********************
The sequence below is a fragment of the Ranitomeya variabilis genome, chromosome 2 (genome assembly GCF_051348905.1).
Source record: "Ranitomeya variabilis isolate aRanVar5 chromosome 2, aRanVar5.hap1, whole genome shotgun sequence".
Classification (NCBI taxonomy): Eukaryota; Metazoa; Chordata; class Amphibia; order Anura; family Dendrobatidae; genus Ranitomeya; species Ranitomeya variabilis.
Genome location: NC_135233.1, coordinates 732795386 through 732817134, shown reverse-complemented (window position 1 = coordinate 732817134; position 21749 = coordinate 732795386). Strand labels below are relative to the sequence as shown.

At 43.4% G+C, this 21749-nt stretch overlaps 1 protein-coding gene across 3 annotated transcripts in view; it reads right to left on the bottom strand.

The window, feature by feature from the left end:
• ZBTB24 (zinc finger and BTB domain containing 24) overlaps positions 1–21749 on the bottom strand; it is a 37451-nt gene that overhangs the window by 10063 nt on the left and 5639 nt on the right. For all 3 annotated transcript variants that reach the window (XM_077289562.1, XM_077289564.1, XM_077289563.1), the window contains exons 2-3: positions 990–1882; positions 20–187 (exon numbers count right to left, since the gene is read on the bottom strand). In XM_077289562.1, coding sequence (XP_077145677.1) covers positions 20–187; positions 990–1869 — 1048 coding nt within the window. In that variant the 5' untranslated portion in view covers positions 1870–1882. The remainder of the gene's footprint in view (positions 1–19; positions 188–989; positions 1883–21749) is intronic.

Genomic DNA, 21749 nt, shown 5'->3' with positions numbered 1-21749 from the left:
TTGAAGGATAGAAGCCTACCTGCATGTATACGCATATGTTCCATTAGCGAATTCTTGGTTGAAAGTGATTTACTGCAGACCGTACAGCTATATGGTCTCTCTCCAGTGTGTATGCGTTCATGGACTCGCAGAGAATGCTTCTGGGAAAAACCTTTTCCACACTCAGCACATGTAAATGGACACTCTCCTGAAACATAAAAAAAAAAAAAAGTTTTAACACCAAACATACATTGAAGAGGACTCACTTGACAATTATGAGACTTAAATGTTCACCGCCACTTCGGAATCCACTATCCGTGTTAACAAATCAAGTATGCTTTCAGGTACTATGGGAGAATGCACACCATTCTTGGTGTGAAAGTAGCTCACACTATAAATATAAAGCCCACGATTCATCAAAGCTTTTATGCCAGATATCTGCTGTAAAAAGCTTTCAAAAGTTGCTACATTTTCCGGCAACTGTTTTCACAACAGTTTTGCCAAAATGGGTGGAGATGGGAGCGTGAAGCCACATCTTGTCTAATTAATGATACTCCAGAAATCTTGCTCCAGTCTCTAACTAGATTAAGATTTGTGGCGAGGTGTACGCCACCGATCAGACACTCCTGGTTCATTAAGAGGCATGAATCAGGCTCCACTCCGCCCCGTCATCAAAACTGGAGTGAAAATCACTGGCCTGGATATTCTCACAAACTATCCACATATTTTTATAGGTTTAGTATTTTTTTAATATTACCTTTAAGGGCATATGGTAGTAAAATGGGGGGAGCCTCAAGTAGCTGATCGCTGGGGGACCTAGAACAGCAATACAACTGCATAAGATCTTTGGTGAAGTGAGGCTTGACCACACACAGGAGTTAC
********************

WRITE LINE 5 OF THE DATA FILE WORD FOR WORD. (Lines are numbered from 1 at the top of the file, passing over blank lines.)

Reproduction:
At 43.4% G+C, this 21749-nt stretch overlaps 1 protein-coding gene across 3 annotated transcripts in view; it reads right to left on the bottom strand.